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Alan Krueger on how the music industry explains inequality

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It is exceedingly rare for a White House chief economist to give a speech on rock-and-roll. But Alan Krueger is scheduled to do just that Wednesday evening at the Rock & Roll Hall of Fame in Cleveland. His talk there (a text was made available in advance) is a terrific window into how the music business explains the forces shaping our collective economic fortunes.

"The music industry is a microcosm of what is happening in the U.S. economy at large," Krueger, chairman of the White House Council of Economic Advisers, says. "We are increasingly becoming a 'winner-take-all economy,' a phenomenon that the music industry has long experienced. Over recent decades, technological change, globalization and an erosion of the institutions and practices that support shared prosperity in the U.S. have put the middle class under increasing stress. The lucky and the talented – and it is often hard to tell the difference – have been doing better and better, while the vast majority has struggled to keep up."

So how does this show up in the music industry?

More and more of the revenue from concerts, Krueger shows, is going to bands at the tippy-top of the scale of popularity. Since 1982, the top 1 percent of performers have gone from earning 26 percent of concert revenue to 56 percent!

But how does technology drive that? Krueger works through the process. A century ago, a musical performer could only reach as many people as his or her vocal range and travel schedule would allow. Now, high-quality recordings can be distributed to billions with the flip of a switch. The result: Everybody has access to the very best music, or at least the music that most precisely suits their tastes. The megastars who create that music are wildly popular and can make a fortune. But it means things are pretty hard out there for a mid-tier band just trying to build a loyal fanbase.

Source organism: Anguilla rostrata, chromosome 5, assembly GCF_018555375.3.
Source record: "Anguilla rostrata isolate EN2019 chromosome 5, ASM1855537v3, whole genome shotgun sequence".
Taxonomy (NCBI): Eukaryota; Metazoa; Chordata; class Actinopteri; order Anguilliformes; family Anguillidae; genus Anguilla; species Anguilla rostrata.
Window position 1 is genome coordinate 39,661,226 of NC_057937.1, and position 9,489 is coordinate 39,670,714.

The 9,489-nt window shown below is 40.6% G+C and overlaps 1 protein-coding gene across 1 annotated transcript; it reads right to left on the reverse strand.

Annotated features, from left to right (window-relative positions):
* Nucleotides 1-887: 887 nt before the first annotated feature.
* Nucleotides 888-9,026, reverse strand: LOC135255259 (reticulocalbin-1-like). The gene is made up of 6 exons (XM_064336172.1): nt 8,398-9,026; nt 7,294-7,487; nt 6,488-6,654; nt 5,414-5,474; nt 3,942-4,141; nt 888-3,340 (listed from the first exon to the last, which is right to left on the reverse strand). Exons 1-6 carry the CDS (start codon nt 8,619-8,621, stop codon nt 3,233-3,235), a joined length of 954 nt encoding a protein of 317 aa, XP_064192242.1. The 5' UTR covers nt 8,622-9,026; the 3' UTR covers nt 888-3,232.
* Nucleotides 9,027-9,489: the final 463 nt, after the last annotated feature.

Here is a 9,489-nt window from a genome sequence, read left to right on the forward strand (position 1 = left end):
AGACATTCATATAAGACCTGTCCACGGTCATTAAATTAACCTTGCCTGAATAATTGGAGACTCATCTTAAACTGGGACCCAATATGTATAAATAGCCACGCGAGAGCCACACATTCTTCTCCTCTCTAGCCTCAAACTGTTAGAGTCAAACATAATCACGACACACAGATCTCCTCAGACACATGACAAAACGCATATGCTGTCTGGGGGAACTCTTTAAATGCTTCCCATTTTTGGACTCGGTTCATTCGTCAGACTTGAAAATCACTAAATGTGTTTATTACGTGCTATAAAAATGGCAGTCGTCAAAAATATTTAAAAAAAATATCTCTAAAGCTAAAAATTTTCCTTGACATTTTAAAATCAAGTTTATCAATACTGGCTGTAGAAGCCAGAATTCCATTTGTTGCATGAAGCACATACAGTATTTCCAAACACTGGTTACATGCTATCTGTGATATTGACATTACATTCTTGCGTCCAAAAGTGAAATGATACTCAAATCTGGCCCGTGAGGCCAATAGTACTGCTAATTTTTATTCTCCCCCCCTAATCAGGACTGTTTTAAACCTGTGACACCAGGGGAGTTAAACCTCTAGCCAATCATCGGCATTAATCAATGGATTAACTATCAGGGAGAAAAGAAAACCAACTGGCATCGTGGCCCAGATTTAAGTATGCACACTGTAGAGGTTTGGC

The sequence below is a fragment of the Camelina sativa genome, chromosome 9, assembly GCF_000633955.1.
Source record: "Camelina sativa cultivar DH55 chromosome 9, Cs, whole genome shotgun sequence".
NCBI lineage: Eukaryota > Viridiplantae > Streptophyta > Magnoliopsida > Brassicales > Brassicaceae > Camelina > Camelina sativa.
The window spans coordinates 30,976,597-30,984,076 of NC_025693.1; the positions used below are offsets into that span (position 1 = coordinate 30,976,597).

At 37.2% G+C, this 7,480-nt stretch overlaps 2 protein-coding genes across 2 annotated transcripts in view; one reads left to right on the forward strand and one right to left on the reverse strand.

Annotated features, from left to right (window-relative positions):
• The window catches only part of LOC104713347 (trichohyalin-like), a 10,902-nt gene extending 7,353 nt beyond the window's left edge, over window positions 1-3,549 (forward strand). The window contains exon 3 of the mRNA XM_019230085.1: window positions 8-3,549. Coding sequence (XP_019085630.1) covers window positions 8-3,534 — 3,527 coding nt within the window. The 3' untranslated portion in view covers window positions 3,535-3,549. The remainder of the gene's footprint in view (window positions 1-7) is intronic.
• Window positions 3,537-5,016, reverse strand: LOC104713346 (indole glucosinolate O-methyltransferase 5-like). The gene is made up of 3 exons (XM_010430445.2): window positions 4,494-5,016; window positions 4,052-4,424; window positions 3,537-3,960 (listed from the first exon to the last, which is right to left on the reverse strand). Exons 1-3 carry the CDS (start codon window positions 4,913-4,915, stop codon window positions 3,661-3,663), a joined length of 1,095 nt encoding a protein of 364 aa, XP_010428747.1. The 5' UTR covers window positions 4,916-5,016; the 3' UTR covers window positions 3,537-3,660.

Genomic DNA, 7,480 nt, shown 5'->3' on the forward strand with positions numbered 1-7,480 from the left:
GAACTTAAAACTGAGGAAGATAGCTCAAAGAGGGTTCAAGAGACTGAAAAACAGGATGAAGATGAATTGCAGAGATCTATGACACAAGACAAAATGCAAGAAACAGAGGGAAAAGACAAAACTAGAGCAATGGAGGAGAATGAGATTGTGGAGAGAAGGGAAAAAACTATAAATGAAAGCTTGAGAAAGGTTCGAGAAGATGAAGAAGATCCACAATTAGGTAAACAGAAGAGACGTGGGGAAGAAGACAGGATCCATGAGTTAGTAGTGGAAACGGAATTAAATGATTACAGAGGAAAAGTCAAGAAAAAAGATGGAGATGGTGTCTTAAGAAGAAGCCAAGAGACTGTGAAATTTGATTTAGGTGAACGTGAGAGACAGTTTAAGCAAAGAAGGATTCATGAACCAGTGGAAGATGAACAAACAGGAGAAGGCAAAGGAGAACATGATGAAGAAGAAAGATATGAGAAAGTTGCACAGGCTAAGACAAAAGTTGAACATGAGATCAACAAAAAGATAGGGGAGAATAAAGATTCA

That's too bad if you're an aspiring musician – it means only the most appealing bands in the world will be able to make a good living performing. But might it at least mean  that we as consumers are getting the music that brings us the most joy possible? The music industry is a meritocracy where the very best songs, and artists, rise to the top, right?

Well, not so much. Luck plays a shockingly important role in which songs and artists become mega-successes, Krueger shows. He points to research by sociologists Matt Salganik and Duncan Watts. Participants in their study were able to log in to listen to songs and download those that they liked. The researchers played a little trick on them: Some of the participants saw an actual ranking of which songs had been downloaded the most previously. Others saw a random ranking.

It turns out that just the appearance that something was popular drove more people to download the song. Rather than a pure meritocracy where the best songs rise to the top, music seems to have strange effects in which popularity breeds greater popularity. The researchers even showed some people a popularity charts that was the exact reverse of the reality of the different songs' popularity. Here's what happened:

The unpopular song falsely reported as being popular did great. And the popular song falsely reported as being unpopular did poorly. In other words, our perceptions of popularity shape what music we enjoy.

"In addition to talent, arbitrary factors can lead to success or failure, like whether another band happens to release a more popular song than your band at the same time," said Krueger. "The difference between a Sugar Man, a Dylan and a Post Break Tragedy depends a lot more on luck than is commonly acknowledged."

Read the full, interesting speech here.